Originally forming in 2001 throughout a 6 month transition of changing members and managers, Jake recalls his first ever ‘not strictly’ Bluejuice gig. “I’d just finished from uni and wanted to do some singing in a band and a friend had said to go play with them –they would play this type of afro jazz and I was basically just shouting for three hours. It ended and we were like ‘well that was fucking weird’. We booked this string of support shows and were playing funk music and smashing glasses on our head and we really loved what we were doing.” 6 years later the band released their first studio full length Problems, commencing their foothold to a notable place within the Australian music industry with the release of singles ‘Vitriol’ and ‘The Reductionist’.
“We got good at making music so we quit.”
2009 saw the bands second album Head Of The Hawk along with the successful single ‘Broken Leg’ followed two years later by the bands, what is now, last LP Company. This year the band will release a compilation album (greatest hits if you will) of the past three albums titled Retrospectable with the new record featuring three unreleased tracks chosen from new material made in the last year.
Announcing a farewell tour to coincide with the bands departure taking place over the next three months, the extensive string of dates have already seen multiple shows sell out. Acknowledging they’re not the most timid band going round, the band will be playing over 20 shows to reinforce their brash yet never disparaging live shows in a way that only Bluejuice can do best is the way they wish to finish. “The plan for the last show is we’ll just play and have a little thing with a crew. It’s not easy, I’m sure I’ll just be processing that our last show will actually be our last…it’s going to be emotional; I’ll have to become a heroin addict or something.”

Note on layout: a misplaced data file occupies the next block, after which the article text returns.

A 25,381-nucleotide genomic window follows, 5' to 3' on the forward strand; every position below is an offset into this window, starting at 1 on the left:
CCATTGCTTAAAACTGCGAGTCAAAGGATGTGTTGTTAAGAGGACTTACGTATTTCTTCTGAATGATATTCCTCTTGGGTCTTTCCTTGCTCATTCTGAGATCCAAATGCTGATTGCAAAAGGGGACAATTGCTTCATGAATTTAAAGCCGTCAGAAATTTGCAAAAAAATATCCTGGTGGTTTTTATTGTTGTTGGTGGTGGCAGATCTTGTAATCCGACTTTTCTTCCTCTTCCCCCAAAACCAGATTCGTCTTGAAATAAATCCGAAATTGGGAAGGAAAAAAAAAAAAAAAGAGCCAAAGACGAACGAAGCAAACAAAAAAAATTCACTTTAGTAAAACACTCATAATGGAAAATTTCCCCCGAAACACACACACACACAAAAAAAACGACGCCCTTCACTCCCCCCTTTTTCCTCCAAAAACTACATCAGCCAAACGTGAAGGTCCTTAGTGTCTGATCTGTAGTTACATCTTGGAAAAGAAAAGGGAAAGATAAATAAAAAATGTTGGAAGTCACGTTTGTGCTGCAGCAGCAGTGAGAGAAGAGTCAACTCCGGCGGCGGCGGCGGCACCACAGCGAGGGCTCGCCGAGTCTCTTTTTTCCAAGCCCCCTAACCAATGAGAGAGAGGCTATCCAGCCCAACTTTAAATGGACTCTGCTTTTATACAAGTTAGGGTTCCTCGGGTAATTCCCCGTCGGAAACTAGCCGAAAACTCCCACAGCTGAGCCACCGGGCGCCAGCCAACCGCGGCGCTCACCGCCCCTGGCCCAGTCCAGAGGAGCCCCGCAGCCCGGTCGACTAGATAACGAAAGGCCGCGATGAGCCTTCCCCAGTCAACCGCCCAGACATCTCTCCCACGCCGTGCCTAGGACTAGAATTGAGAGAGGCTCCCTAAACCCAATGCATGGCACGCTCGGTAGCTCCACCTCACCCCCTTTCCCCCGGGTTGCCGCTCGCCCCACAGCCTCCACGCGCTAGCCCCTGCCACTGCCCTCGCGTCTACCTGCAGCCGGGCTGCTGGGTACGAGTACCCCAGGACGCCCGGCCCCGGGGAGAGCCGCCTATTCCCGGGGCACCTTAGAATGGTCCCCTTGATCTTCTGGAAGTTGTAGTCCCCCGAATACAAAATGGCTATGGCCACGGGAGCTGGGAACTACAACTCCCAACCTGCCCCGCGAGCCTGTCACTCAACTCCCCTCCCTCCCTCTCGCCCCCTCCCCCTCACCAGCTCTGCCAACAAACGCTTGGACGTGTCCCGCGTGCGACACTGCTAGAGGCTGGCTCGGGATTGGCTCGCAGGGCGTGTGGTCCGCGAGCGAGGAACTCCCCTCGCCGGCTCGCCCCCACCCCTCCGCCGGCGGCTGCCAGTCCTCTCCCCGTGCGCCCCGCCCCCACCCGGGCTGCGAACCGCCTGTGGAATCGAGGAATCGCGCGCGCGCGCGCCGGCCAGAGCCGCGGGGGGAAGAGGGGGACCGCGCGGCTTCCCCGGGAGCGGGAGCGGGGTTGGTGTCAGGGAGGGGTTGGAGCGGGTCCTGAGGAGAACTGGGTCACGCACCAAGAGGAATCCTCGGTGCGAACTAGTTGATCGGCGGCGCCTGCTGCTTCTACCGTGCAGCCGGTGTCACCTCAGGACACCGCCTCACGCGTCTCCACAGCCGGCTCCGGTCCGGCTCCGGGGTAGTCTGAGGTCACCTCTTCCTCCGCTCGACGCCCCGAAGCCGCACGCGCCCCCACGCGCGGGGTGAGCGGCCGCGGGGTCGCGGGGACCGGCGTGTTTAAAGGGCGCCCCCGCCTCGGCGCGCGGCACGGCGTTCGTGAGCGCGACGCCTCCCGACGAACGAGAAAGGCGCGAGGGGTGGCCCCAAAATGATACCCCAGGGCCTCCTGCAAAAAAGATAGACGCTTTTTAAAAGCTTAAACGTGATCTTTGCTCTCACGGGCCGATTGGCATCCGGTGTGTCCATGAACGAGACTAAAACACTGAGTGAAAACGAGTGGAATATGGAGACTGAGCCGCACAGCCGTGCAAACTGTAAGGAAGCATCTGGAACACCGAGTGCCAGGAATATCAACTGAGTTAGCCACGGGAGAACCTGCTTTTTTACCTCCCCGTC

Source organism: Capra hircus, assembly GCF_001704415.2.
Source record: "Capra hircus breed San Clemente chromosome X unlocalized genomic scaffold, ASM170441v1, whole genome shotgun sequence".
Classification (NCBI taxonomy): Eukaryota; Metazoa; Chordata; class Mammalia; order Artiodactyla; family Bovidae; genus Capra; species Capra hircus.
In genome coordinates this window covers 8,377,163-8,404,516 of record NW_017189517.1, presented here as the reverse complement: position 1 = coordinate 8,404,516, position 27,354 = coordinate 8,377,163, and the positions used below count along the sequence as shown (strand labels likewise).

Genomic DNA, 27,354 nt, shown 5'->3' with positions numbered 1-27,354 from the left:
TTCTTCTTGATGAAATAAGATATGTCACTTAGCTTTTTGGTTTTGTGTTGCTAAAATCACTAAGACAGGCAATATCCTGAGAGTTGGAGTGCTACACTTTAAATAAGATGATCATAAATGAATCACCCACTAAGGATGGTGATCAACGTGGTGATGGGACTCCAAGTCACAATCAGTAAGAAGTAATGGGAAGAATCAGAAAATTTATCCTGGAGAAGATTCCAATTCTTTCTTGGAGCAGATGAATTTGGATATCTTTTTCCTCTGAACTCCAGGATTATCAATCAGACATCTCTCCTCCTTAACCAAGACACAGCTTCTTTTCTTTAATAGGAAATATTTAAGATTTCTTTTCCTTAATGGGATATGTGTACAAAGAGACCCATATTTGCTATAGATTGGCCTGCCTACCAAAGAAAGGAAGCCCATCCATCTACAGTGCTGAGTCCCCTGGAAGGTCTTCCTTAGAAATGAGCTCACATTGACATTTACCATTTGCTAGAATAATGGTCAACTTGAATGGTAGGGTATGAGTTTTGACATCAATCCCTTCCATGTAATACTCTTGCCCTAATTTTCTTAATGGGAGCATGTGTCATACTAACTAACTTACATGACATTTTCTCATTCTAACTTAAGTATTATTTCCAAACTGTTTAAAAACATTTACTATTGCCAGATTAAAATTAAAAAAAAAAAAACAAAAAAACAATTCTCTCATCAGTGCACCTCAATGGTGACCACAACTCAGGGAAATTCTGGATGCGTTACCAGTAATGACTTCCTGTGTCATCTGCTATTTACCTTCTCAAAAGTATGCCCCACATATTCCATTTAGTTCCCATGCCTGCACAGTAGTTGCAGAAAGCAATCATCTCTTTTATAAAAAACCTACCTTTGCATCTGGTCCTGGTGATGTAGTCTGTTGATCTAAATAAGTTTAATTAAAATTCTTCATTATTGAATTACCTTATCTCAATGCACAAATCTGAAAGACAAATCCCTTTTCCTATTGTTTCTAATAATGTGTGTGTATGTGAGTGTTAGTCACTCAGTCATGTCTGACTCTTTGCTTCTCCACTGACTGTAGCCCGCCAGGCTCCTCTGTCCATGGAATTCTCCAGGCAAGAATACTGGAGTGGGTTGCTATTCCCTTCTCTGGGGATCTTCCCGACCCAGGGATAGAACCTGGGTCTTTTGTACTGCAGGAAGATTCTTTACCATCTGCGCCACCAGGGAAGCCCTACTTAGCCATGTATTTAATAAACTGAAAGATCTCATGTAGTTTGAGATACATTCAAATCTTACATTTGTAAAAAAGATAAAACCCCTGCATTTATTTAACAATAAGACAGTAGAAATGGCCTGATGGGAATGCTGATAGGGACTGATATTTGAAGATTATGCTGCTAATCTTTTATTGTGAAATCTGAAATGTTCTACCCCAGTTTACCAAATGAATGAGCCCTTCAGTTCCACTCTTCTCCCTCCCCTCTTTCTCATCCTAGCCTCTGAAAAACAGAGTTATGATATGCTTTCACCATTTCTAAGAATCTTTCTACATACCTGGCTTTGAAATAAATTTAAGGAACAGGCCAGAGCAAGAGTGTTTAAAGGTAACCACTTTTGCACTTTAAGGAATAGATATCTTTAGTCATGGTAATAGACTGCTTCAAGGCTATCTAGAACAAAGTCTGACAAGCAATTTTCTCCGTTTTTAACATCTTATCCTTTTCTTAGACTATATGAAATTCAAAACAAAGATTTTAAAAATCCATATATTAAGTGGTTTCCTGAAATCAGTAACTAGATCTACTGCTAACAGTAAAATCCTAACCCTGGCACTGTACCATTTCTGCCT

As for the reasoning behind the split Jake sums it up better than I could ever elaborate on. “It’s either this or to go on the voice as a band…I expect we’d be on either team Madden or Delta; we’re just white enough for her to clap along. Ricky Martin is the only one that seems like he’s actually listening to the music, he’d be okay.” As reluctant a feeling you get from the bands split there is a definite certainty in Jake’s willingness to continue making music. As he states for his future plans…“I will still play anyway, I’ll still play in bands and make music and I hope that people give a shit and I’m not sure if I’ll have anything to offer but I really hope so…Kids are kids; they don’t give a shit. One year they’re like I love ‘Vitriol!’ and then the year after they’re just like ‘die old man!’.”
The band have just released the film clip for their last single ‘I’ll Go Crazy’ featured below.
Tour dates, information and ticketing details can be found here.
PREVIEW: Falls Festival 201409.09.14
By Alana Mazurke
Last week tickets for this year’s Falls Festival went on sale with Lorne selling out once again within minutes of the site opening. Not to fret, tickets for Byron and Marion Bay are still available through their website. It comes with no surprise that the well-known festival is fast selling it’s 2, 3 and 4 day passes with a line up that includes Cold War Kids, The Black Lips, Jagwar Ma, Alt-J, Jamie xx and Tycho to name a few. I’ve comprised a quick playlist of some of the artists involved in this years lineup so if you have a ticket you can begin to look forward to hearing these tracks live and if not, then you can listen to it whilst you weep.